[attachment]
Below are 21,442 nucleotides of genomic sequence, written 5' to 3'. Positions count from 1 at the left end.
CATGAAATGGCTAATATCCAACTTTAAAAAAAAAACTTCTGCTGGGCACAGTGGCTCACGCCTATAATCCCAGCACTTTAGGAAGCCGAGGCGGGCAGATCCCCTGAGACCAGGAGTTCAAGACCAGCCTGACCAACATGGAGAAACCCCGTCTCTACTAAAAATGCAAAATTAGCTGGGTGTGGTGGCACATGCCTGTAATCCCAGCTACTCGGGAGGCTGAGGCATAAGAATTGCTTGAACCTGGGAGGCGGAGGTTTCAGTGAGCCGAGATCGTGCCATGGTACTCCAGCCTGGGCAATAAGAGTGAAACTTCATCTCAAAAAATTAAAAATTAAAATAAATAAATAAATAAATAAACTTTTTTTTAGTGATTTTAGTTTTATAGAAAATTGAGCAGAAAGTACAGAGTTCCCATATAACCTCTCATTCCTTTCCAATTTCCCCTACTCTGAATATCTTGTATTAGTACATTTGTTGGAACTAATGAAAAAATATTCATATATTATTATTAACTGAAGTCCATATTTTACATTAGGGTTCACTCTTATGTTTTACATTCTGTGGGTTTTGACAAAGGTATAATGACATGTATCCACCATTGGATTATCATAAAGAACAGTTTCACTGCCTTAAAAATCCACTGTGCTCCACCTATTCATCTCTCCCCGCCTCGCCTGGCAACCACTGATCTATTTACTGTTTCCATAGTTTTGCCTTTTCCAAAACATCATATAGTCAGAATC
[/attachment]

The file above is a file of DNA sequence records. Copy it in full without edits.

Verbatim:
Below are 21,442 nucleotides of genomic sequence, written 5' to 3'. Positions count from 1 at the left end.
CATGAAATGGCTAATATCCAACTTTAAAAAAAAAACTTCTGCTGGGCACAGTGGCTCACGCCTATAATCCCAGCACTTTAGGAAGCCGAGGCGGGCAGATCCCCTGAGACCAGGAGTTCAAGACCAGCCTGACCAACATGGAGAAACCCCGTCTCTACTAAAAATGCAAAATTAGCTGGGTGTGGTGGCACATGCCTGTAATCCCAGCTACTCGGGAGGCTGAGGCATAAGAATTGCTTGAACCTGGGAGGCGGAGGTTTCAGTGAGCCGAGATCGTGCCATGGTACTCCAGCCTGGGCAATAAGAGTGAAACTTCATCTCAAAAAATTAAAAATTAAAATAAATAAATAAATAAATAAACTTTTTTTTAGTGATTTTAGTTTTATAGAAAATTGAGCAGAAAGTACAGAGTTCCCATATAACCTCTCATTCCTTTCCAATTTCCCCTACTCTGAATATCTTGTATTAGTACATTTGTTGGAACTAATGAAAAAATATTCATATATTATTATTAACTGAAGTCCATATTTTACATTAGGGTTCACTCTTATGTTTTACATTCTGTGGGTTTTGACAAAGGTATAATGACATGTATCCACCATTGGATTATCATAAAGAACAGTTTCACTGCCTTAAAAATCCACTGTGCTCCACCTATTCATCTCTCCCCGCCTCGCCTGGCAACCACTGATCTATTTACTGTTTCCATAGTTTTGCCTTTTCCAAAACATCATATAGTCAGAATC